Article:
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Sometimes More is More in Cause-Related Marketing

Less doesn’t always mean less. Sometimes in life there’s an inverse relationship between resources and creativity. For instance, Einstein didn’t need the Large Hadron Collider to figure out relativity. Then again, sometimes less is less. And that’s certainly true of this promotion from Henkel.

This doubletruck FSI page from August 10, 2008 is more a promotion than a cause-related marketing campaign. But there is a cause element. The page features pictures of kids heading back to school and promises that some lucky school is going to win $25,000.

School cause-related marketing in the United States is a well-trod path. Both Campbell’s and General Mills do it to great effect. Henkel could do a whole lot worse than emulate either one.

The promotion is not tied to sales of any of Henkel’s products. Rather it’s contest driven. You point your Internet browser to henkelhelps.com and write a 200-500 word essay on what your school could do with that lone prize.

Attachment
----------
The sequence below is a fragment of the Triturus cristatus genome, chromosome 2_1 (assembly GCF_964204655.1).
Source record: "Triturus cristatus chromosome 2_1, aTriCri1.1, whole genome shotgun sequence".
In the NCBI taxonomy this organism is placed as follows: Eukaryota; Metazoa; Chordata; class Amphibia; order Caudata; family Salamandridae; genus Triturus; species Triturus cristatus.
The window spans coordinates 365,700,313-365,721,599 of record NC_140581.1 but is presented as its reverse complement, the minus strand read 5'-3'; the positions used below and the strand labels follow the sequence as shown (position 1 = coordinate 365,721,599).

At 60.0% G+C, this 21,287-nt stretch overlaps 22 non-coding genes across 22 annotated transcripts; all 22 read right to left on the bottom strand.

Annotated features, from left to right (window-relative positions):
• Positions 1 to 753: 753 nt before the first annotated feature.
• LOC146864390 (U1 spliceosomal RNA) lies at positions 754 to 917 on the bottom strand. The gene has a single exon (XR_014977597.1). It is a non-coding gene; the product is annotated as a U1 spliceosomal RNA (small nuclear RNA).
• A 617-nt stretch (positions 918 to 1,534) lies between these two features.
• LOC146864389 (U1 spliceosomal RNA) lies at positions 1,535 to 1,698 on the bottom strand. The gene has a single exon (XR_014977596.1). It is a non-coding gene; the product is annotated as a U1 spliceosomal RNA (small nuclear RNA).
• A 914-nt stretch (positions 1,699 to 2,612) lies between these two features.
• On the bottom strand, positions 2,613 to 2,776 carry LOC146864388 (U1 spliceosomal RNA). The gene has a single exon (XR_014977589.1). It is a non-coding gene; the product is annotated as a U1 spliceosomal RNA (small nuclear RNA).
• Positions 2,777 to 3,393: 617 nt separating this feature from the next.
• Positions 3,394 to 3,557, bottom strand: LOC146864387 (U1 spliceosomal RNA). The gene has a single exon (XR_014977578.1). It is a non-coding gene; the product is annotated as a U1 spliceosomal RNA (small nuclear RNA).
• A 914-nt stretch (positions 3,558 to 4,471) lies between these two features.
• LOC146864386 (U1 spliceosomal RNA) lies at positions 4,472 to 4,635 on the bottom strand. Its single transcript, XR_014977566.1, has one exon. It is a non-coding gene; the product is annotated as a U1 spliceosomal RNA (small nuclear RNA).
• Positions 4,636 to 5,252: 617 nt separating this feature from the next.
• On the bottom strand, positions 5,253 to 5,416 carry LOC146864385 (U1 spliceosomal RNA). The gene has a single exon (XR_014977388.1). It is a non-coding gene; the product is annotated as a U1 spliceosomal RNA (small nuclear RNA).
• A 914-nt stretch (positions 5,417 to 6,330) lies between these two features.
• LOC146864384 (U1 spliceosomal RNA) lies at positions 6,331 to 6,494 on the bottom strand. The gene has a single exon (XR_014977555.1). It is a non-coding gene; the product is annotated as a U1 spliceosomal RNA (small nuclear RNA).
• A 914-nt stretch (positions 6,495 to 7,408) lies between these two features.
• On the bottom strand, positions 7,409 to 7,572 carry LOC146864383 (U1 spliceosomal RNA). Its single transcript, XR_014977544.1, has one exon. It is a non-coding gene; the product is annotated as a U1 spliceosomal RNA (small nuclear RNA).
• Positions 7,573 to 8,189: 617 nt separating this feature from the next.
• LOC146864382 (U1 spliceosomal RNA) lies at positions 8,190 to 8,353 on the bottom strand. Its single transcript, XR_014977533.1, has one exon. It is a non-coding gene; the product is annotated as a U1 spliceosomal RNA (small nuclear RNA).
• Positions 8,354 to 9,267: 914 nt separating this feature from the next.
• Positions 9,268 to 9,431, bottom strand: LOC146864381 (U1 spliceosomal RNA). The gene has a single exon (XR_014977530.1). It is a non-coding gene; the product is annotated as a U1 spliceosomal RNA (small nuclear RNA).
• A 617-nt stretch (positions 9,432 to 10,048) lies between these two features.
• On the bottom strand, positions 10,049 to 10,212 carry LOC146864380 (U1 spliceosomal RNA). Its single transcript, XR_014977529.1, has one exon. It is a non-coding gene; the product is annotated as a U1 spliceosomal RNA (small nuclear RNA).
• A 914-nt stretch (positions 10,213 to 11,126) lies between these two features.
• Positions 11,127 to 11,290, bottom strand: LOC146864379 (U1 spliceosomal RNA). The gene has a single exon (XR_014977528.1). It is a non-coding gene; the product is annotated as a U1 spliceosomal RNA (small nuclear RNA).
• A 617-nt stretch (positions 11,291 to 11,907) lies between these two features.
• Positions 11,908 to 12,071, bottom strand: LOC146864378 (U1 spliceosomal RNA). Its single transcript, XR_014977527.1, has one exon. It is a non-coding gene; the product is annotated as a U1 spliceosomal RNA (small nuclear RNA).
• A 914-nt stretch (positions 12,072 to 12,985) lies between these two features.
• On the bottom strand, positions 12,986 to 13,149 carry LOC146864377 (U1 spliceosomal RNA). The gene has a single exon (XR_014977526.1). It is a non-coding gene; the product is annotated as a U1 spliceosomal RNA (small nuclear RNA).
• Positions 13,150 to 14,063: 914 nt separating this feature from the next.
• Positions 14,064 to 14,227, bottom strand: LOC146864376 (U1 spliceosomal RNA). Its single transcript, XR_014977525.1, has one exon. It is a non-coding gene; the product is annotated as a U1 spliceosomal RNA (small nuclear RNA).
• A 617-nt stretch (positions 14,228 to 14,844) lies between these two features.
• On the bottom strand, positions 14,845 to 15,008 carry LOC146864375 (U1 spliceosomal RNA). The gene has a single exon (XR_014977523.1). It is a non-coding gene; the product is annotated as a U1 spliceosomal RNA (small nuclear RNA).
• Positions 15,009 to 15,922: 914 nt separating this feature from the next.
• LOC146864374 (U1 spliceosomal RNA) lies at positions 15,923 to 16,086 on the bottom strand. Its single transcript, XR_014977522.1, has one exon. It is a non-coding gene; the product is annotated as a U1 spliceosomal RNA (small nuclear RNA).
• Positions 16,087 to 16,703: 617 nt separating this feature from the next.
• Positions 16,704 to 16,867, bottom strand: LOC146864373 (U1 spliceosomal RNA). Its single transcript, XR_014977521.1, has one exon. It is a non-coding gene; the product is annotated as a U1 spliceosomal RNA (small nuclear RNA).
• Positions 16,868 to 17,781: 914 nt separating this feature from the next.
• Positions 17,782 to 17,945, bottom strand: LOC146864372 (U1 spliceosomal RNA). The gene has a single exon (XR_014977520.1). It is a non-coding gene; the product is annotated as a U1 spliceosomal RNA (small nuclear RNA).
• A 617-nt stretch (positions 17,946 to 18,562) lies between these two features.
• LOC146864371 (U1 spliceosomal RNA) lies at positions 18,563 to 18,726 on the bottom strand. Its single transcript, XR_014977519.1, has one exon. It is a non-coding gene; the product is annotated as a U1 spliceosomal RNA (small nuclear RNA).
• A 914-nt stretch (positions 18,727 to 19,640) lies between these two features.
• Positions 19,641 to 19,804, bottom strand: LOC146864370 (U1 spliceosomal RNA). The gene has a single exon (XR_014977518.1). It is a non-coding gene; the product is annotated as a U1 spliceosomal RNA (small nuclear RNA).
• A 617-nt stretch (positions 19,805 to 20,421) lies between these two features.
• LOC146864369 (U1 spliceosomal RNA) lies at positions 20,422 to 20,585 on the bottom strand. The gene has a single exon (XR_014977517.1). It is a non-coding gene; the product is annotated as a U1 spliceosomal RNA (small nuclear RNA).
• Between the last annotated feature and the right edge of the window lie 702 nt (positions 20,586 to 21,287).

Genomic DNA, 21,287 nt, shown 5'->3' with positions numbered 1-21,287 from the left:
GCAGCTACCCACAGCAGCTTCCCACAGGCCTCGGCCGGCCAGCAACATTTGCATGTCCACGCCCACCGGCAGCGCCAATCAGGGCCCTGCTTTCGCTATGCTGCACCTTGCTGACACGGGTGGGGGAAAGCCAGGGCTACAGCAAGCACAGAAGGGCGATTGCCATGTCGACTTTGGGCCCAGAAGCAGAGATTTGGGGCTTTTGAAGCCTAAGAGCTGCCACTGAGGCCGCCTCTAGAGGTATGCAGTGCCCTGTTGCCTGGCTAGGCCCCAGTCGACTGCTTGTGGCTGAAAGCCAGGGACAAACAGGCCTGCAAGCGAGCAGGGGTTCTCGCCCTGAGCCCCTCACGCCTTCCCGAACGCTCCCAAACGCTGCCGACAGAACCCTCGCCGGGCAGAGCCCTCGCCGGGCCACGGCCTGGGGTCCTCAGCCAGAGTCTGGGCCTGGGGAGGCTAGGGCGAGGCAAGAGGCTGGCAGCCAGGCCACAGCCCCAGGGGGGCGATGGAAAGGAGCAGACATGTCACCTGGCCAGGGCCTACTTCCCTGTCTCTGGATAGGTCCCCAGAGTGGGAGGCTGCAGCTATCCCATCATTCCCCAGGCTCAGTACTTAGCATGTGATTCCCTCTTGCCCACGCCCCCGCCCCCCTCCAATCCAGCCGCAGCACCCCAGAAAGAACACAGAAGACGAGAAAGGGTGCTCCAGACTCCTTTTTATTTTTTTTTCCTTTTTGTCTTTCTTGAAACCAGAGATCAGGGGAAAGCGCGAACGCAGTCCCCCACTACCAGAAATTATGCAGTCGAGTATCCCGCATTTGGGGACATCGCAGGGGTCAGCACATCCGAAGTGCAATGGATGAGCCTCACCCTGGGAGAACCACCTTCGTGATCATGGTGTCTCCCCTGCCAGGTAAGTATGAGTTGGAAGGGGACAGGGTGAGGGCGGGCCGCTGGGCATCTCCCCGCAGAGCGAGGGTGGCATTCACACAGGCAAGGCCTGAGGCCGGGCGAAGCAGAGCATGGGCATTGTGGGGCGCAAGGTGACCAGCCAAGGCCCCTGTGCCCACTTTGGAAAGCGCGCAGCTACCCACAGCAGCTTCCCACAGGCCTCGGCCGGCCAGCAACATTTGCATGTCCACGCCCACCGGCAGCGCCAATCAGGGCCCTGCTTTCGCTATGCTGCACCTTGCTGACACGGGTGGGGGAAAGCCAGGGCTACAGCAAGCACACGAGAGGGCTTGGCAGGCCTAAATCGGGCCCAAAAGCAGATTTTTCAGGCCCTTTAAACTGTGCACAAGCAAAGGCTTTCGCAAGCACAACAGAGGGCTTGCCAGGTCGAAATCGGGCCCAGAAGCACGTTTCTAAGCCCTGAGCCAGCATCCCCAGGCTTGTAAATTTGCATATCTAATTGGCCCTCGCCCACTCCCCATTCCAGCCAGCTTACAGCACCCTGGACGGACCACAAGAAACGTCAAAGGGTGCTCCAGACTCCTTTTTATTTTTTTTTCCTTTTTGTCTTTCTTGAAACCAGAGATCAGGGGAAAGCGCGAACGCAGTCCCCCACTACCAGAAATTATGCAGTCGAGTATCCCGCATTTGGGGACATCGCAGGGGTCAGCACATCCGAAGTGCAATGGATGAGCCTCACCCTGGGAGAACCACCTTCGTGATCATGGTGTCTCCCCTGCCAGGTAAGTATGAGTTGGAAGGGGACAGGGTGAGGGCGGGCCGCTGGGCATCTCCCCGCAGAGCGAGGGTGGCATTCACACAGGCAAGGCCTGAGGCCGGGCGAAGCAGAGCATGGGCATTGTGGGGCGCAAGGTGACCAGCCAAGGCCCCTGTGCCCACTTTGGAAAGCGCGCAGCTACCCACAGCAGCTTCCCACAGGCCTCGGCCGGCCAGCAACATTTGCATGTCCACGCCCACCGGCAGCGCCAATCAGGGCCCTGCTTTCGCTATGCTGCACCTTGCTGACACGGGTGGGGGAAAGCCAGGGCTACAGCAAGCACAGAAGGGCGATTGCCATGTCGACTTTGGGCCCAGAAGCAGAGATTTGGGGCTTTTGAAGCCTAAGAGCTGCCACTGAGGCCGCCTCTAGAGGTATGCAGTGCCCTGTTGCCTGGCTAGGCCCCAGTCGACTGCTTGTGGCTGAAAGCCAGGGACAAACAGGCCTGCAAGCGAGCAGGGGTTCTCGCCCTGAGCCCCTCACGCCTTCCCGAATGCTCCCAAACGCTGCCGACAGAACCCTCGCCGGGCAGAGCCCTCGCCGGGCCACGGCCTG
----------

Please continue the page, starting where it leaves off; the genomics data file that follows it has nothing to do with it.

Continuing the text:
For one school $25,000 is a meaningful amount. But for the promotion, one prize of $25,000 is almost a joke in a country where there are 55,965 public and private schools in grades K-12.

And the essay contest is almost certain to turn this into a pity-fest, especially when there’s just one winner. (If I were to lay early odds, I’d place my bet on some school from one of the areas affected by the Mississippi River flooding in June.)

Henkel did a similar campaign last July involving the cleanup of a community. In my review I found the campaign notable for its lax copyediting.

Here’s my free advice to Henkel and its agency: call a cause-related marketing professional. Call Barkley or Cone or Vert or…well… Alden Keene. But do get some help with your cause-related marketing. Because you’ve now got two strikes against you.

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